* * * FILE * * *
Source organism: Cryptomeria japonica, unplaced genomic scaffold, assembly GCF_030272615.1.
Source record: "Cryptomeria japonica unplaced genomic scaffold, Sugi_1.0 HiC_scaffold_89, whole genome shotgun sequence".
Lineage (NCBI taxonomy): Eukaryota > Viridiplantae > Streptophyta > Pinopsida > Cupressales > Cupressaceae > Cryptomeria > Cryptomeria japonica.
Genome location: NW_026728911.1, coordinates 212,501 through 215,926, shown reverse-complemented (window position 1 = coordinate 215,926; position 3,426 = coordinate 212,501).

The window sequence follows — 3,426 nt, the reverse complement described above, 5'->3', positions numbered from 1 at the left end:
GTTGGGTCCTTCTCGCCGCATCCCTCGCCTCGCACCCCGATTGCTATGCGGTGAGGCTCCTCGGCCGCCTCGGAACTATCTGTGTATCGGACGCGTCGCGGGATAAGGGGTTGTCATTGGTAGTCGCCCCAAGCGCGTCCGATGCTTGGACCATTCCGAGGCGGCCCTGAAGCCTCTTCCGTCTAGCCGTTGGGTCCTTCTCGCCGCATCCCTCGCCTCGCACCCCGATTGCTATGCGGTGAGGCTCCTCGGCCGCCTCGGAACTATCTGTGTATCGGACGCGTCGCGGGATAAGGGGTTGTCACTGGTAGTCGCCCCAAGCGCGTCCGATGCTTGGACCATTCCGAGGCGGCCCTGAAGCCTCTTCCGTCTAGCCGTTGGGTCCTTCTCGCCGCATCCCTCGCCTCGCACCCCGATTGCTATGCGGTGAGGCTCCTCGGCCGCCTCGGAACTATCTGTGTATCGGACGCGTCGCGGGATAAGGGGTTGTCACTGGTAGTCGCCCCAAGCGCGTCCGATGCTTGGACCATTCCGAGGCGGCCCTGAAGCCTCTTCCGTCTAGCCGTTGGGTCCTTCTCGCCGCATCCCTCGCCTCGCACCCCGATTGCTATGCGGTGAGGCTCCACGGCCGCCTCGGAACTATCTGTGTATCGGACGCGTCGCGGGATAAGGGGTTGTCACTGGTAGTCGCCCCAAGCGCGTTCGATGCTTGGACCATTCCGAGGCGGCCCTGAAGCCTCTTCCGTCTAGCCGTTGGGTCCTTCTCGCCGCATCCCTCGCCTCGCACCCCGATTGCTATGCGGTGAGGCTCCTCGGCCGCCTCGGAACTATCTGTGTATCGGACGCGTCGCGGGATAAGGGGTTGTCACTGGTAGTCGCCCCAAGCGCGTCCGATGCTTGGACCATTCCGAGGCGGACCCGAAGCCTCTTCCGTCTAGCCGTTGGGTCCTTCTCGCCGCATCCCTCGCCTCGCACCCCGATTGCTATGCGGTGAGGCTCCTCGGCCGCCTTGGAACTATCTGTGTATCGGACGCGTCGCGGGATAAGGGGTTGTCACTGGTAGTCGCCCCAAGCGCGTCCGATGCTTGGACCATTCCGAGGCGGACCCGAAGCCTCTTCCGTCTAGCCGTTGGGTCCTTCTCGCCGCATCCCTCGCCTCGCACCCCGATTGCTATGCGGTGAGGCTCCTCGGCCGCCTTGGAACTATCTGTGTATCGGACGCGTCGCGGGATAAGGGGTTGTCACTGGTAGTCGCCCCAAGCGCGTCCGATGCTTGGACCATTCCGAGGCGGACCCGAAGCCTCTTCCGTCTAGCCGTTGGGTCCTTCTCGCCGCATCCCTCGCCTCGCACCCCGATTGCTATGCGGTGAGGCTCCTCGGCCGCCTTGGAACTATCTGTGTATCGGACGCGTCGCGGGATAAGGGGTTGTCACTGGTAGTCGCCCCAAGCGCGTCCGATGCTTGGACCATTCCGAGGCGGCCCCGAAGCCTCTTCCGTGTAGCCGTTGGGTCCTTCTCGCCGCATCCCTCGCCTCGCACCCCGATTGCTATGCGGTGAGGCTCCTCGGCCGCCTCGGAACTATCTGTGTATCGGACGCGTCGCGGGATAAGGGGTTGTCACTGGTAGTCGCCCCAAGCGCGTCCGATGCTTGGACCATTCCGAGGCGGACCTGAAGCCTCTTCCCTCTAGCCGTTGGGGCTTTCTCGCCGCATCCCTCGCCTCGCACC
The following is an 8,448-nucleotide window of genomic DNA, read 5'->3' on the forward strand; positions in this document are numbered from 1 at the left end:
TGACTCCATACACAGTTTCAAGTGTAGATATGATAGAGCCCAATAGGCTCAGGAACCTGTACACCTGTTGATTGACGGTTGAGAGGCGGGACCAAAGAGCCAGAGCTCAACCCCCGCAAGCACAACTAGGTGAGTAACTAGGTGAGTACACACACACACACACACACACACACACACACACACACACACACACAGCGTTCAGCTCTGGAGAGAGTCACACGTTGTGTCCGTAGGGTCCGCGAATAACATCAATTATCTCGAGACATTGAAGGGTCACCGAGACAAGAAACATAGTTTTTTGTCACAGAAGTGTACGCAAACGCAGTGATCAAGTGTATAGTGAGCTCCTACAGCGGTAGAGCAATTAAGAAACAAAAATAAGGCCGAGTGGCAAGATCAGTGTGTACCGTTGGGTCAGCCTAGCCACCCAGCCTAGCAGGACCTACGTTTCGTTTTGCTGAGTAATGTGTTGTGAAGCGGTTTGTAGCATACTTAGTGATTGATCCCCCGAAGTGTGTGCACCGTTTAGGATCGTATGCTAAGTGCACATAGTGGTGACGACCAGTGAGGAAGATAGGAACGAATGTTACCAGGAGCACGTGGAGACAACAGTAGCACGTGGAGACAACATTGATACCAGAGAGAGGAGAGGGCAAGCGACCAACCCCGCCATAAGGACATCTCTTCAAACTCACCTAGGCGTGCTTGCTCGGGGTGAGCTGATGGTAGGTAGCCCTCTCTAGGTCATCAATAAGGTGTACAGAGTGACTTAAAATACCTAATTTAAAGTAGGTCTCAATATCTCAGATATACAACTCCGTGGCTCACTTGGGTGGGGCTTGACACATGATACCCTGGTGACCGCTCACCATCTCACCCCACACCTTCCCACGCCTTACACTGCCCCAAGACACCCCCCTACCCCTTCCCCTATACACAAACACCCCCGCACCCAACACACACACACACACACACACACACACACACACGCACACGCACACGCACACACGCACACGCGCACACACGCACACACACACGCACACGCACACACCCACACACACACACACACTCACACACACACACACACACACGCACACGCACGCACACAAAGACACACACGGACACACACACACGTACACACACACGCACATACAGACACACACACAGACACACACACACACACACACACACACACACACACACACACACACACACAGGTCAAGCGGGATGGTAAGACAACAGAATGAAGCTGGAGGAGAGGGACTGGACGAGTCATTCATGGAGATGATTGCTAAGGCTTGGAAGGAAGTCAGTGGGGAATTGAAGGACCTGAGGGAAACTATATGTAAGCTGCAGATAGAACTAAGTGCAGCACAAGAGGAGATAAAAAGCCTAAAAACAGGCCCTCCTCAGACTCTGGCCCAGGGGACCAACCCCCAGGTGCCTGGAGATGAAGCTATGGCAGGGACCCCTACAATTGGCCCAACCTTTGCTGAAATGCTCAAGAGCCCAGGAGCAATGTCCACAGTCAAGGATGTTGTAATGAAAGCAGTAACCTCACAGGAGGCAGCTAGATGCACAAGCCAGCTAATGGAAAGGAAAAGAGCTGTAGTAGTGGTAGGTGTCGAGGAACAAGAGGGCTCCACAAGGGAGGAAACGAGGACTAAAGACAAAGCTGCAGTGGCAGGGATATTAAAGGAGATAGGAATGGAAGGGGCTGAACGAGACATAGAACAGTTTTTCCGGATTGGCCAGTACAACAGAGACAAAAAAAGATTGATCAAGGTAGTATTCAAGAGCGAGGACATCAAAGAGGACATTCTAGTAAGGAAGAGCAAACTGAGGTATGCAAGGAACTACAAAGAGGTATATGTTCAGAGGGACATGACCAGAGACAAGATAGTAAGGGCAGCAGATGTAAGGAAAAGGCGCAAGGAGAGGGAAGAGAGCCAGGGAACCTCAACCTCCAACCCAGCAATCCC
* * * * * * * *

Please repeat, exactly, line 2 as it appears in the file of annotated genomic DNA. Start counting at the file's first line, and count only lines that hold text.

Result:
Source record: "Cryptomeria japonica unplaced genomic scaffold, Sugi_1.0 HiC_scaffold_89, whole genome shotgun sequence".